Dyschromic Nails, Exertional Dyspnea, and Lower Extremity Edema | Dermatology | JN Learning | AMA Ed Hub [Skip to Content]
[Skip to Content Landing]

Dyschromic Nails, Exertional Dyspnea, and Lower Extremity Edema

Educational Objective
Based on this clinical scenario and the accompanying image, understand how to arrive at a correct diagnosis.
1 Credit CME

A 70-year-old man with a history of hypertension and obstructive sleep apnea presented with a 2-year history of nasal congestion, persistent rhinorrhea, postnasal drip, and chronic cough. Over the same period, he also developed thickened, brittle, and discolored fingernails and toenails. More recently, he developed progressive exertional dyspnea and edema of both lower extremities. He had no joint pain or swelling and no chest pain. He was taking amlodipine (5 mg daily) and ipratropium bromide nasal spray twice daily.

Please finish quiz first before checking answer.

You answered correctly!

Read the answer below and download your certificate.

You answered incorrectly.

Read the discussion below and retake the quiz.

Yellow nail syndrome

C. Order a thoracic CT scan

The key to the correct diagnosis in this patient is the triad of yellow thickened nails, sinopulmonary manifestations, and lymphedema, which point to a diagnosis of yellow nail syndrome. Onychomycosis (option A) would not explain the other manifestations described in this case. Although dystrophic nails can be seen in psoriasis, looking for evidence of psoriatic arthritis (option B) in the absence of joint symptoms would not be justified. Additionally, the other manifestations described in this case would not be explained by psoriasis. In the of setting of yellow thickened nails, sinopulmonary manifestations, and lymphedema, exertional shortness of breath is likely related to serositis, bronchiectasis, or both, and therefore the next step to evaluate these pulmonary manifestations of yellow nail syndrome would be to obtain a thoracic CT scan (option C). Severe iron deficiency (option D) can be associated with koilonychia (spooning of nails, in which nails lose their convexity and become flat or even concave in shape) but not with yellow dystrophic nails. It would also be unlikely in the absence of anemia. Although ANA testing was positive and C3 complement level was low, in the absence of antibodies to extractable nuclear antigens and double-stranded DNA, these laboratory findings are nonspecific and not diagnostic for systemic lupus erythematosus.

Survey Complete!

Sign in to take quiz and track your certificates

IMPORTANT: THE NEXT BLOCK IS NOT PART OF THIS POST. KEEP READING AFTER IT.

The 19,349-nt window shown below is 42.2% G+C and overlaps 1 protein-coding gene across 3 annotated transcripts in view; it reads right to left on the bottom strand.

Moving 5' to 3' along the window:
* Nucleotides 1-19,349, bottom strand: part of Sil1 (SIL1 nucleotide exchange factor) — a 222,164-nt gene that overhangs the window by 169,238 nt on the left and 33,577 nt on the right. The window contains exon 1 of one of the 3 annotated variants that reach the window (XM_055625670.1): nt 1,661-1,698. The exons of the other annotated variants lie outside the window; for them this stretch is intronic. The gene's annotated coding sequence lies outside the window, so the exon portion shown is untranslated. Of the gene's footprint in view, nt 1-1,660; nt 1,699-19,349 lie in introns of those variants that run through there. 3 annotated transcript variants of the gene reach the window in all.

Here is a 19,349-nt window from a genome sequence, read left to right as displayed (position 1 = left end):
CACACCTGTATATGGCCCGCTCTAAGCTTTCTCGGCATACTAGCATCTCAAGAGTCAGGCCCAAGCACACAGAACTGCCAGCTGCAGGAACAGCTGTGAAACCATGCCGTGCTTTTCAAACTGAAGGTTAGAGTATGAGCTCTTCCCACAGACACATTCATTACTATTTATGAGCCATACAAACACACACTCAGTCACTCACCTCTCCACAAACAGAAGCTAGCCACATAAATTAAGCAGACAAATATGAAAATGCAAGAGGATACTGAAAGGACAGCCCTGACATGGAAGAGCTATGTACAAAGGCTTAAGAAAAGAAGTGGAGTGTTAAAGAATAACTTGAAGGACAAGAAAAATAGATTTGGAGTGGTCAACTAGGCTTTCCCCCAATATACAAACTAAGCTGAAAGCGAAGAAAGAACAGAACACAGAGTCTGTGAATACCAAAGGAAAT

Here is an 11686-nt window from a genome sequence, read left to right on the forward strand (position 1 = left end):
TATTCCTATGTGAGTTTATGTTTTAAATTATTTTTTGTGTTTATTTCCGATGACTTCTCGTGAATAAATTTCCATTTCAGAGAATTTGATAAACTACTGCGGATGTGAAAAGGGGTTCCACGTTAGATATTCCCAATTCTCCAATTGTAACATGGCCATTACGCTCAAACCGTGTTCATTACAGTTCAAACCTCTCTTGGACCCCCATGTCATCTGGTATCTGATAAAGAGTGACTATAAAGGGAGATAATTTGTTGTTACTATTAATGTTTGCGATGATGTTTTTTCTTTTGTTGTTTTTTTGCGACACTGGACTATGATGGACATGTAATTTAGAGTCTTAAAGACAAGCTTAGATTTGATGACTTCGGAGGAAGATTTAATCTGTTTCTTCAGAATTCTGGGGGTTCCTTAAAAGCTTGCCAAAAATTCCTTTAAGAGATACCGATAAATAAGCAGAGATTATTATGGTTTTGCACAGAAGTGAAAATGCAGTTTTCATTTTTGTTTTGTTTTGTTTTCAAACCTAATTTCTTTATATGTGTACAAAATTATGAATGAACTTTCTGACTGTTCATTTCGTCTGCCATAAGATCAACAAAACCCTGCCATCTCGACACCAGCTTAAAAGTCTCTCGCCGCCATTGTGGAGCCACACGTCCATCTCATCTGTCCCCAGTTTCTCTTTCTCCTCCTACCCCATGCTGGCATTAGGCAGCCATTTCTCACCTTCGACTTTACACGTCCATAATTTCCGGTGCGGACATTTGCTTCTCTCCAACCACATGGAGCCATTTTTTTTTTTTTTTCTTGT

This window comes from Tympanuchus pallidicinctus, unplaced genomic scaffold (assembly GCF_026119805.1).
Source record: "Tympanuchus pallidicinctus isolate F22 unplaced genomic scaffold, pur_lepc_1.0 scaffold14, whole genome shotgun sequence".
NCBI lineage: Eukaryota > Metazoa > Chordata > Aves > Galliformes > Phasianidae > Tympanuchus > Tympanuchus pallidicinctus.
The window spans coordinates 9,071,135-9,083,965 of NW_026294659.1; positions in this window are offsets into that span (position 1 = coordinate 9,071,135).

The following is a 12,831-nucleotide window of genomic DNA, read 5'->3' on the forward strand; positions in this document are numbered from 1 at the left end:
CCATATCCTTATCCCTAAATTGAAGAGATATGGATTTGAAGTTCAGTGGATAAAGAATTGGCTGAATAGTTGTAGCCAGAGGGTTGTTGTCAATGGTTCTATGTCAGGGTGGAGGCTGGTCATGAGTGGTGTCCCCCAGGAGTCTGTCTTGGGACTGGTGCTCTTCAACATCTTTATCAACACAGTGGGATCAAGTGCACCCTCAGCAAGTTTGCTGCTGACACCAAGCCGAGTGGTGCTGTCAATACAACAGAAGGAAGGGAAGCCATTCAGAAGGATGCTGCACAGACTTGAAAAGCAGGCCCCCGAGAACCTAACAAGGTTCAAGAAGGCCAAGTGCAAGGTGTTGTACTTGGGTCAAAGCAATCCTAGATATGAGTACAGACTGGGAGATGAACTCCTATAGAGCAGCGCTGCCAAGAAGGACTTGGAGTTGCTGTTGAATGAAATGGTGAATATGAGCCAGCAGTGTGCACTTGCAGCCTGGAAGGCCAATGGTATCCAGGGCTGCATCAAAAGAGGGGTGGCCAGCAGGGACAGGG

Buy This Activity

JN Learning™ is the home for CME and MOC from the JAMA Network. Search by specialty or US state and earn AMA PRA Category 1 CME Credit™ from articles, audio, Clinical Challenges and more. Learn more about CME/MOC

CME Disclosure Statement: Unless noted, all individuals in control of content reported no relevant financial relationships. If applicable, all relevant financial relationships have been mitigated.

Article Information

Corresponding Author: Soumya Chatterjee, MD, MS, Orthopaedic and Rheumatologic Institute, Department of Rheumatic and Immunologic Diseases, Cleveland Clinic, 9500 Euclid Ave, Desk A50, Cleveland, OH 44195 (chattes@ccf.org).

Published Online: October 22, 2020. doi:10.1001/jama.2020.14648

Conflict of Interest Disclosures: None reported.

Additional Contributions: We thank the patient for providing permission to share his information.

References
1.
Vignes  S , Baran  R .  Yellow nail syndrome: a review.   Orphanet J Rare Dis. 2017;12(1):42. doi:10.1186/s13023-017-0594-4PubMedGoogle ScholarCrossref
2.
Preston  A , Altman  K , Walker  G .  Yellow nail syndrome.   Proc (Bayl Univ Med Cent). 2018;31(4):526-527. doi:10.1080/08998280.2018.1487662PubMedGoogle ScholarCrossref
3.
Valdés  L , Huggins  JT , Gude  F ,  et al.  Characteristics of patients with yellow nail syndrome and pleural effusion.   Respirology. 2014;19(7):985-992. doi:10.1111/resp.12357PubMedGoogle ScholarCrossref
4.
Norton  L .  Further observations on the yellow nail syndrome with therapeutic effects of oral alpha-tocopherol.   Cutis. 1985;36(6):457-462.PubMedGoogle Scholar
5.
Ali  MS , Ghori  UK , Musani  AI .  Orphan lung diseases.   Med Clin North Am. 2019;103(3):503-515. doi:10.1016/j.mcna.2018.12.009PubMedGoogle ScholarCrossref
Want full access to the AMA Ed Hub?
After you sign up for AMA Membership, make sure you sign in or create a Physician account with the AMA in order to access all learning activities on the AMA Ed Hub
Buy this activity
Close
Want full access to the AMA Ed Hub?
After you sign up for AMA Membership, make sure you sign in or create a Physician account with the AMA in order to access all learning activities on the AMA Ed Hub
Buy this activity
Close
With a personal account, you can:
  • Access free activities and track your credits
  • Personalize content alerts
  • Customize your interests
  • Fully personalize your learning experience
Education Center Collection Sign In Modal Right
Close

Name Your Search

Save Search
Close
With a personal account, you can:
  • Access free activities and track your credits
  • Personalize content alerts
  • Customize your interests
  • Fully personalize your learning experience
Close

Lookup An Activity

or

Close

My Saved Searches

You currently have no searches saved.

Close

My Saved Courses

You currently have no courses saved.

Close
With a personal account, you can:
  • Access free activities and track your credits
  • Personalize content alerts
  • Customize your interests
  • Fully personalize your learning experience
Education Center Collection Sign In Modal Right
Close